As with the programming module 754 of FIG. 13, the programming module 804 of FIG. 14 may receive data by monitoring switching of power on the supply lines. Based upon a predetermined pattern of power switching, the programming module 804 may initiate a listen mode. In listen mode, the programming module 804 directs the power line carrier receiver 802 to listen for an address broadcast over the first and second supply lines via power line carrier.

A power line carrier control module may then broadcast a message including an address over the first and second supply lines. The power line carrier receiver 802 can then use the received address as its assigned address, allowing future commands to be addressed specifically to the power line carrier receiver 802. This process can be repeated for other controllers within a building, thereby assigning each a unique address.

After each controller is placed in listen mode, a corresponding unique address can be broadcast. These unique addresses can then be used to individually control the controllers. Alternatively, predetermined patterns of power switching may provide an address in the programming module 804. The power line carrier receiver 802 can then receive this address from the programming module 804 and respond to received commands directed to this address.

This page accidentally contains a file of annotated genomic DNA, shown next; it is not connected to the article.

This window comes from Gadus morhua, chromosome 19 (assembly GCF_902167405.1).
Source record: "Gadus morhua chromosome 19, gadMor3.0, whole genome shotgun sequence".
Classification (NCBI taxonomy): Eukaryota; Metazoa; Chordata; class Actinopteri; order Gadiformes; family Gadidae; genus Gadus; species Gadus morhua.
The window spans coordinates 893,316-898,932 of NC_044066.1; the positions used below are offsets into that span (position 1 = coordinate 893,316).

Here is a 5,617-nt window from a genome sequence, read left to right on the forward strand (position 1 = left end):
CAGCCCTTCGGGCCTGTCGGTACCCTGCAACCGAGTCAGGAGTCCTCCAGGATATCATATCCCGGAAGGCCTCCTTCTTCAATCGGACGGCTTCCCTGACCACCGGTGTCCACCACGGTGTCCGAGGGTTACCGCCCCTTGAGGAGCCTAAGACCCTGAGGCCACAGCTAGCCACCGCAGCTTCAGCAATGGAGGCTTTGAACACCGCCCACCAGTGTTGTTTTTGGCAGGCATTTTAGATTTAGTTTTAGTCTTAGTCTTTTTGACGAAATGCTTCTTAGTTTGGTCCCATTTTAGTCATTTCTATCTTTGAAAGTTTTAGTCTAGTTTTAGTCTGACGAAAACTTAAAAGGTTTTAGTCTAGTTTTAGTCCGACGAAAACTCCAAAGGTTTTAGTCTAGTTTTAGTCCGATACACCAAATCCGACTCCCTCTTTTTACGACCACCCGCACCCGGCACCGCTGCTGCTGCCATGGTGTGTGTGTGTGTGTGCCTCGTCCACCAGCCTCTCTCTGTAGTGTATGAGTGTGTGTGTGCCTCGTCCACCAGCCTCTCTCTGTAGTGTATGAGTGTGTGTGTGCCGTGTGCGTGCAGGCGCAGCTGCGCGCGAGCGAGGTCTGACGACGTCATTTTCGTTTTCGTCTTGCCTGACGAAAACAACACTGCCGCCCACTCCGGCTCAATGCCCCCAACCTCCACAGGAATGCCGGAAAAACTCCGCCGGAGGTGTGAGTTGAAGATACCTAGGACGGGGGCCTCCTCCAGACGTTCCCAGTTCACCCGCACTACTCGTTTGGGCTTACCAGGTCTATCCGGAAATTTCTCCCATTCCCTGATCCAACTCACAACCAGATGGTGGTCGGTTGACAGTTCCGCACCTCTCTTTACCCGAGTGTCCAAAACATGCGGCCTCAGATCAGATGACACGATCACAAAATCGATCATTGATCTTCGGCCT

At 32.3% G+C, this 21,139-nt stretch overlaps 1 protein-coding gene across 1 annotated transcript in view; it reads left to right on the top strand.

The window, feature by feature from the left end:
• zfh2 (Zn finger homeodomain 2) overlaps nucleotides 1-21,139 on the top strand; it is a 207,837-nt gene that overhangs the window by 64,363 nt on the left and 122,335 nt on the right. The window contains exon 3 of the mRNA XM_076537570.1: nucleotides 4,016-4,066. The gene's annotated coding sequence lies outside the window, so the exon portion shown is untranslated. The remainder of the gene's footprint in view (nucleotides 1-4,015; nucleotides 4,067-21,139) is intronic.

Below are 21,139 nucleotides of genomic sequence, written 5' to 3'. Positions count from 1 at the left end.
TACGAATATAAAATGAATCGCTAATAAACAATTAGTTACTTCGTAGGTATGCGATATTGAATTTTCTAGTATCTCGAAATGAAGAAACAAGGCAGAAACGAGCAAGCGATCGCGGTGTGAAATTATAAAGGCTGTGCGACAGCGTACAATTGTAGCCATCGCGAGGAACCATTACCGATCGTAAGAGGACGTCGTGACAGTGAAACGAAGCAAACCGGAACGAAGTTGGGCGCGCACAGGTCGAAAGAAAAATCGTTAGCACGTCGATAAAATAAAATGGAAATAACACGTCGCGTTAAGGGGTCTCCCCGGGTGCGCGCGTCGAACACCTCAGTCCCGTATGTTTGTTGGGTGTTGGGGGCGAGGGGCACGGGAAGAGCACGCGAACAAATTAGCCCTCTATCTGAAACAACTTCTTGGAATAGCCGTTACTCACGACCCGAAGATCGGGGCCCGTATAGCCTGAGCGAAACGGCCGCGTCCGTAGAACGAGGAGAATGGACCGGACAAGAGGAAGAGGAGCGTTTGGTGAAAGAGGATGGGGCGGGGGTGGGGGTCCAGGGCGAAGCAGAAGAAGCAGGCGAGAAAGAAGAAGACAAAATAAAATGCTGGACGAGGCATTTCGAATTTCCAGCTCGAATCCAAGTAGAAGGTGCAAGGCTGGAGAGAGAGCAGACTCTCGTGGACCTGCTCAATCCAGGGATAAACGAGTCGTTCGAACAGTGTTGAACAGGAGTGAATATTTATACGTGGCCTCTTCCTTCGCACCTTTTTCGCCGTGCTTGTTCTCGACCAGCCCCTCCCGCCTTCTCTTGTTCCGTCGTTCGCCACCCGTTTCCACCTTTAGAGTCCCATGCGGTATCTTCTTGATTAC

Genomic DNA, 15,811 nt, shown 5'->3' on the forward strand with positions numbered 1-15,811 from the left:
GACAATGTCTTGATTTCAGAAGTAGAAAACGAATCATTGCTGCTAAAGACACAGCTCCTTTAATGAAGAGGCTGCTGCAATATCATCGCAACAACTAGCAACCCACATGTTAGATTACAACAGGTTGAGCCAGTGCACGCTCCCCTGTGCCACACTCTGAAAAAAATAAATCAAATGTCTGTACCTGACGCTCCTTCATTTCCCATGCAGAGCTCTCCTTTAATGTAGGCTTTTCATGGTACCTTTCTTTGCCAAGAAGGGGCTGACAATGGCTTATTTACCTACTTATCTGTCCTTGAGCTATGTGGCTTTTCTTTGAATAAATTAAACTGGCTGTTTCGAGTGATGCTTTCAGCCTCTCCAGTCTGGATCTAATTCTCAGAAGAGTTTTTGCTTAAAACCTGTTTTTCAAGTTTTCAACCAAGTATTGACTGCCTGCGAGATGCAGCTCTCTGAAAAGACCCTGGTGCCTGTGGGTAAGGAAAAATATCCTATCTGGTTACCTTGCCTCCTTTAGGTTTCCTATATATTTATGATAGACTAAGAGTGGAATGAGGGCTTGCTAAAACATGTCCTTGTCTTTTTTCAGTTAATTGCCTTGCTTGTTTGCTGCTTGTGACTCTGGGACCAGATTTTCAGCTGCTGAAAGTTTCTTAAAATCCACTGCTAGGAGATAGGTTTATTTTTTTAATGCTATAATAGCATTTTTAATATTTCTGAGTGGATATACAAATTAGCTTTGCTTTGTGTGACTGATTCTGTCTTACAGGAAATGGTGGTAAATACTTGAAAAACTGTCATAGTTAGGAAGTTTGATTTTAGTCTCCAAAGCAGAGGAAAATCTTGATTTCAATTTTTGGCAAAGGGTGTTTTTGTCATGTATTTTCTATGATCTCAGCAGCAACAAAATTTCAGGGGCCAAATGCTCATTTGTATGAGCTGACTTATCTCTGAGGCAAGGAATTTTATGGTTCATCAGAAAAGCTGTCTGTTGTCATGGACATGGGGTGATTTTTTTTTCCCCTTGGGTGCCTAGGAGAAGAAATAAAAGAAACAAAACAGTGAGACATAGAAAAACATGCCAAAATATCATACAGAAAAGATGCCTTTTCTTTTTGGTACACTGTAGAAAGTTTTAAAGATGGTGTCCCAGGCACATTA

Referring now to FIG. 15, a functional block diagram of yet another exemplary controller 850 is presented. The controller 850 includes a power line carrier transceiver 852 and may include nonvolatile memory 854. The power line carrier transceiver 852 receives power and control signals and transmits control signals via first and second supply lines.

When the power line carrier transceiver 852 first receives power after installation, it may transmit an identification signal via the first and second supply lines. A power line carrier control module (not shown) in communication with the first and second supply lines can receive the identification signal and reply with a unique address. The power line carrier transceiver 852 receives this unique address and may store it in nonvolatile memory 854. The power line carrier transceiver 852 can then respond to messages bearing the unique address.

Alternatively, the power line carrier transceiver 852 may include a preprogrammed unique address. Upon receiving power after installation, the power line carrier transceiver 852 can broadcast this unique preprogrammed address over the first and second supply lines. The power line carrier control module can then use this address to subsequently communicate with the controller 850.

When multiple controllers, such as the controller 850, receive power simultaneously, they may attempt to transmit simultaneously. Collision detection can prevent simultaneous transmission, but the assignment of unique addresses may not be determinate. For this reason, the controllers may need to be powered on and/or programmed sequentially.

Referring now to FIG. 16, a functional block diagram of another exemplary controller 900 is presented. The controller 900 includes a power line carrier transceiver 902 and a programming module 904. The power line carrier transceiver 902 receives and transmits control signals via first and second supply lines.